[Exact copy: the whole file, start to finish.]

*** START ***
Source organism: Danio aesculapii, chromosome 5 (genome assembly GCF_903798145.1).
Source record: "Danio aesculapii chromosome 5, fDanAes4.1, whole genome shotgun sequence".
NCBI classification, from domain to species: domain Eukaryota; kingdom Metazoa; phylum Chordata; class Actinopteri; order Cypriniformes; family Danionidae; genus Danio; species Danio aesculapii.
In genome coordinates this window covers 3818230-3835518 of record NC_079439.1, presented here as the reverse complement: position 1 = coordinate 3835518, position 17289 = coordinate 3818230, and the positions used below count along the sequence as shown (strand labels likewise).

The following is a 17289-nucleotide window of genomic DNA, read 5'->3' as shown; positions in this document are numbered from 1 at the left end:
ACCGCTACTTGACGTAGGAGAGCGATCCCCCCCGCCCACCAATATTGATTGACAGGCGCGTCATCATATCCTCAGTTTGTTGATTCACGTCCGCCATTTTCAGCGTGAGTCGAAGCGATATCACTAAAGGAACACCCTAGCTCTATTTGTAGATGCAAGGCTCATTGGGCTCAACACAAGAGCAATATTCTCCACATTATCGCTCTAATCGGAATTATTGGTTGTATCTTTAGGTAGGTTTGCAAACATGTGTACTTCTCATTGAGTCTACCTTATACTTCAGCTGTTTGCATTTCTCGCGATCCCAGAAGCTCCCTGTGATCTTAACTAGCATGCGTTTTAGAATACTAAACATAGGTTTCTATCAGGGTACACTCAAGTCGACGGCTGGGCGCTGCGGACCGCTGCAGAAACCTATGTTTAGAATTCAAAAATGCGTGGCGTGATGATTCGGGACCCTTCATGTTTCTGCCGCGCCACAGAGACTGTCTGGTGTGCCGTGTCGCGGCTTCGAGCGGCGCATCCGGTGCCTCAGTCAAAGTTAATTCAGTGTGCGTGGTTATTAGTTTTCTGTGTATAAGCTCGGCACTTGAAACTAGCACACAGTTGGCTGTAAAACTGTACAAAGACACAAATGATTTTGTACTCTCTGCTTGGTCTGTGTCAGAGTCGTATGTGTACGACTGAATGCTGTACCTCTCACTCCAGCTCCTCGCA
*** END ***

Source organism: Danio aesculapii, chromosome 5 (genome assembly GCF_903798145.1).
Source record: "Danio aesculapii chromosome 5, fDanAes4.1, whole genome shotgun sequence".
NCBI classification, from domain to species: domain Eukaryota; kingdom Metazoa; phylum Chordata; class Actinopteri; order Cypriniformes; family Danionidae; genus Danio; species Danio aesculapii.
In genome coordinates this window covers 3818230-3835518 of record NC_079439.1, presented here as the reverse complement: position 1 = coordinate 3835518, position 17289 = coordinate 3818230, and the positions used below count along the sequence as shown (strand labels likewise).

The following is a 17289-nucleotide window of genomic DNA, read 5'->3' as shown; positions in this document are numbered from 1 at the left end:
ACCGCTACTTGACGTAGGAGAGCGATCCCCCCCGCCCACCAATATTGATTGACAGGCGCGTCATCATATCCTCAGTTTGTTGATTCACGTCCGCCATTTTCAGCGTGAGTCGAAGCGATATCACTAAAGGAACACCCTAGCTCTATTTGTAGATGCAAGGCTCATTGGGCTCAACACAAGAGCAATATTCTCCACATTATCGCTCTAATCGGAATTATTGGTTGTATCTTTAGGTAGGTTTGCAAACATGTGTACTTCTCATTGAGTCTACCTTATACTTCAGCTGTTTGCATTTCTCGCGATCCCAGAAGCTCCCTGTGATCTTAACTAGCATGCGTTTTAGAATACTAAACATAGGTTTCTATCAGGGTACACTCAAGTCGACGGCTGGGCGCTGCGGACCGCTGCAGAAACCTATGTTTAGAATTCAAAAATGCGTGGCGTGATGATTCGGGACCCTTCATGTTTCTGCCGCGCCACAGAGACTGTCTGGTGTGCCGTGTCGCGGCTTCGAGCGGCGCATCCGGTGCCTCAGTCAAAGTTAATTCAGTGTGCGTGGTTATTAGTTTTCTGTGTATAAGCTCGGCACTTGAAACTAGCACACAGTTGGCTGTAAAACTGTACAAAGACACAAATGATTTTGTACTCTCTGCTTGGTCTGTGTCAGAGTCGTATGTGTACGACTGAATGCTGTACCTCTCACTCCAGCTCCTCGCA